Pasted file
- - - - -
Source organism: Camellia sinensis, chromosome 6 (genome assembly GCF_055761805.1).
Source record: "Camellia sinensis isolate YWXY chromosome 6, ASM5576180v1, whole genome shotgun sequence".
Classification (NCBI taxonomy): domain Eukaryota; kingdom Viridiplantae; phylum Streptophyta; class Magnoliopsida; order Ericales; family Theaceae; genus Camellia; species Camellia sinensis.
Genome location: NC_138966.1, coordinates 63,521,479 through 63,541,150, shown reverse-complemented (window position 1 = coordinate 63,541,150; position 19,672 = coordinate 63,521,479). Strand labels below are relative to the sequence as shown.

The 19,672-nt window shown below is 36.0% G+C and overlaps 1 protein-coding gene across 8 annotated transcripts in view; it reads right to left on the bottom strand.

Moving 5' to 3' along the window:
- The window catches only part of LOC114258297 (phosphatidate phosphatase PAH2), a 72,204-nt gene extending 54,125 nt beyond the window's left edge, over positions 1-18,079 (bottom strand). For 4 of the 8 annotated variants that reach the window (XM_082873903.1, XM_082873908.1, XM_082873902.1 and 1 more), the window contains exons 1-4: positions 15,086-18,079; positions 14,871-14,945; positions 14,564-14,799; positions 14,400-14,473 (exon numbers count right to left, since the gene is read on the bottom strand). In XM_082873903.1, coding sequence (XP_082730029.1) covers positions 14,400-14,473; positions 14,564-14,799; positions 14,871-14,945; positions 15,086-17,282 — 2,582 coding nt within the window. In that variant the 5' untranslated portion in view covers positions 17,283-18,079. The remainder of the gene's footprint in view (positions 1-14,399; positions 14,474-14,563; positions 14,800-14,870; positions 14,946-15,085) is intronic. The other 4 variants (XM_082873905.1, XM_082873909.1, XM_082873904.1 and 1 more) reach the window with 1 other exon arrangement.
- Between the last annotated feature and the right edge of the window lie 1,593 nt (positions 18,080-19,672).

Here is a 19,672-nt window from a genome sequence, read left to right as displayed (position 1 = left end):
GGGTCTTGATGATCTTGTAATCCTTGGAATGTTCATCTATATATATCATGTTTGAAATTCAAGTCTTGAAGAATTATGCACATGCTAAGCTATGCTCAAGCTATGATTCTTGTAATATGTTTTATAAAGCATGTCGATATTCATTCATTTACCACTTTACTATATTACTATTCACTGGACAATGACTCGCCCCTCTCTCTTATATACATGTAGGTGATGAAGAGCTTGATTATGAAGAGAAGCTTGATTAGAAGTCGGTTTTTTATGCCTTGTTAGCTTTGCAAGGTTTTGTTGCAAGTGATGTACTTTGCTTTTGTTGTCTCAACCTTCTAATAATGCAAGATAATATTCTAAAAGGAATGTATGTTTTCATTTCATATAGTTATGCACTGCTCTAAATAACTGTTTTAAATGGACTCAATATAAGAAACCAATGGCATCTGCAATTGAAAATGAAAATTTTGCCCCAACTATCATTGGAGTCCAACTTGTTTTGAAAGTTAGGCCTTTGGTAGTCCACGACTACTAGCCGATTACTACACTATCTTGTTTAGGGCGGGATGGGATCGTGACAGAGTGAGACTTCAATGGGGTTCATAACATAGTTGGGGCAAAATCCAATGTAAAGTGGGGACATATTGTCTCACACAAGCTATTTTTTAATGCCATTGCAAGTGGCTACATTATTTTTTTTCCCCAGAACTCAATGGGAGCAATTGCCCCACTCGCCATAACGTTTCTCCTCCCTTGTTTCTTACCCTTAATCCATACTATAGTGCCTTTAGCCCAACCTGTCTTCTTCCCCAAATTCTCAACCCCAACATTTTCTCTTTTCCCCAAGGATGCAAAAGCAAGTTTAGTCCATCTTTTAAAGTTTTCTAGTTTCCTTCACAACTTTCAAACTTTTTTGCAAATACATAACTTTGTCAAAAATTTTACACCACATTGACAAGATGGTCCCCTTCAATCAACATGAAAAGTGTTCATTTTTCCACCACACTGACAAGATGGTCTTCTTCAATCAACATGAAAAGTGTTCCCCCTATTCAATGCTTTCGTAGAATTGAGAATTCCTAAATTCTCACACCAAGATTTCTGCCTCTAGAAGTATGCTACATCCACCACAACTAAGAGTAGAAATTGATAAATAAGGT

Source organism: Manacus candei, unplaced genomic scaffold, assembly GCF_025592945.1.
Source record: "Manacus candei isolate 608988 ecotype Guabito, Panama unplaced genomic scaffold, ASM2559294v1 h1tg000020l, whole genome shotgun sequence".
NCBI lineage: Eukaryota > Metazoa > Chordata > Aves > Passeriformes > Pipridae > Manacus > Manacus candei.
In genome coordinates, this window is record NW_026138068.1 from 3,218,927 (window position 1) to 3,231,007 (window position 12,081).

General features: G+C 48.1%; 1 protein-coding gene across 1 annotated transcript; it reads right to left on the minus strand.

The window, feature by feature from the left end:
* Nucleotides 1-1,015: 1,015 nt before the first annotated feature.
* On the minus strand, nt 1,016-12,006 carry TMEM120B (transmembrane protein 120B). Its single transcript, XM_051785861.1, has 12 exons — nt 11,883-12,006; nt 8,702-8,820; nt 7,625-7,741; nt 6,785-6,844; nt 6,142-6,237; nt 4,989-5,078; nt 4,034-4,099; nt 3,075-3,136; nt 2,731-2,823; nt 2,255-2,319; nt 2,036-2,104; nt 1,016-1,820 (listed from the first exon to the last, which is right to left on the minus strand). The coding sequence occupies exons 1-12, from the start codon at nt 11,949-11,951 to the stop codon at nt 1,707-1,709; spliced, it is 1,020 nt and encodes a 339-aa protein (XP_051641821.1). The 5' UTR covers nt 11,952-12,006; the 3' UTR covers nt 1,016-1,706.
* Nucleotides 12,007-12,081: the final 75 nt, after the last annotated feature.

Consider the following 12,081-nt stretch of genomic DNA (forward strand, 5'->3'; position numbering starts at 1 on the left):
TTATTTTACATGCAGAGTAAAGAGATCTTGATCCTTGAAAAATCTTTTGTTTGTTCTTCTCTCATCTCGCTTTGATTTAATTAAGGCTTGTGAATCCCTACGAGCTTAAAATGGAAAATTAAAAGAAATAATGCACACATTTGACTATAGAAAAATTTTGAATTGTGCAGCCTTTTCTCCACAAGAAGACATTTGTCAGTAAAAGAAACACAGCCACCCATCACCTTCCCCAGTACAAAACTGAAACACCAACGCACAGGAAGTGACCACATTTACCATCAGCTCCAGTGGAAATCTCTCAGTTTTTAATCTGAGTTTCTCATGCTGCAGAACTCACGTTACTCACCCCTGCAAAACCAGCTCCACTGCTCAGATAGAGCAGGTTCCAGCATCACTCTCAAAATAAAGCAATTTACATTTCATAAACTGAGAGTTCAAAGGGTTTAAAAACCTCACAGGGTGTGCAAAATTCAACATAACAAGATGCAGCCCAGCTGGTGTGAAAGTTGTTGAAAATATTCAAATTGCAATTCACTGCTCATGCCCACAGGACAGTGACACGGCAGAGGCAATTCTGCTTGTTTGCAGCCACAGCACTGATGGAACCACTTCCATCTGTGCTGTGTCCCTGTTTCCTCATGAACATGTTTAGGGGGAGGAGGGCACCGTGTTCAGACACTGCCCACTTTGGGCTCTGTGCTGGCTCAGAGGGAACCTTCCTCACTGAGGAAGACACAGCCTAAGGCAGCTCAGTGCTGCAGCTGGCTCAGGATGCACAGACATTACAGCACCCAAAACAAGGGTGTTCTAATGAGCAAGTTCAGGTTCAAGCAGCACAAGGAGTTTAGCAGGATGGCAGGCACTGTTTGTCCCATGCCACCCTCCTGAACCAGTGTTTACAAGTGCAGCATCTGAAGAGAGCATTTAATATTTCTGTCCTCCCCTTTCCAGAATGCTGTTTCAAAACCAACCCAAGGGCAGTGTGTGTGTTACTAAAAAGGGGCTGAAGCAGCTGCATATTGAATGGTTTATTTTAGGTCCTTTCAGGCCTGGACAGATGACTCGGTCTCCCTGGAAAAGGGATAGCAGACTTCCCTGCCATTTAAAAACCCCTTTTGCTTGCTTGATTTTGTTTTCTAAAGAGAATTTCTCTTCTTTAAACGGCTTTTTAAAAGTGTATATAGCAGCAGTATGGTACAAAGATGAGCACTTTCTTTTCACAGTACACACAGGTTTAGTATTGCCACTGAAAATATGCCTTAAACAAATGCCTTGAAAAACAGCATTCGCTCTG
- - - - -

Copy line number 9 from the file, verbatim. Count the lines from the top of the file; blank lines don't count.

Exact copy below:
Here is a 19,672-nt window from a genome sequence, read left to right as displayed (position 1 = left end):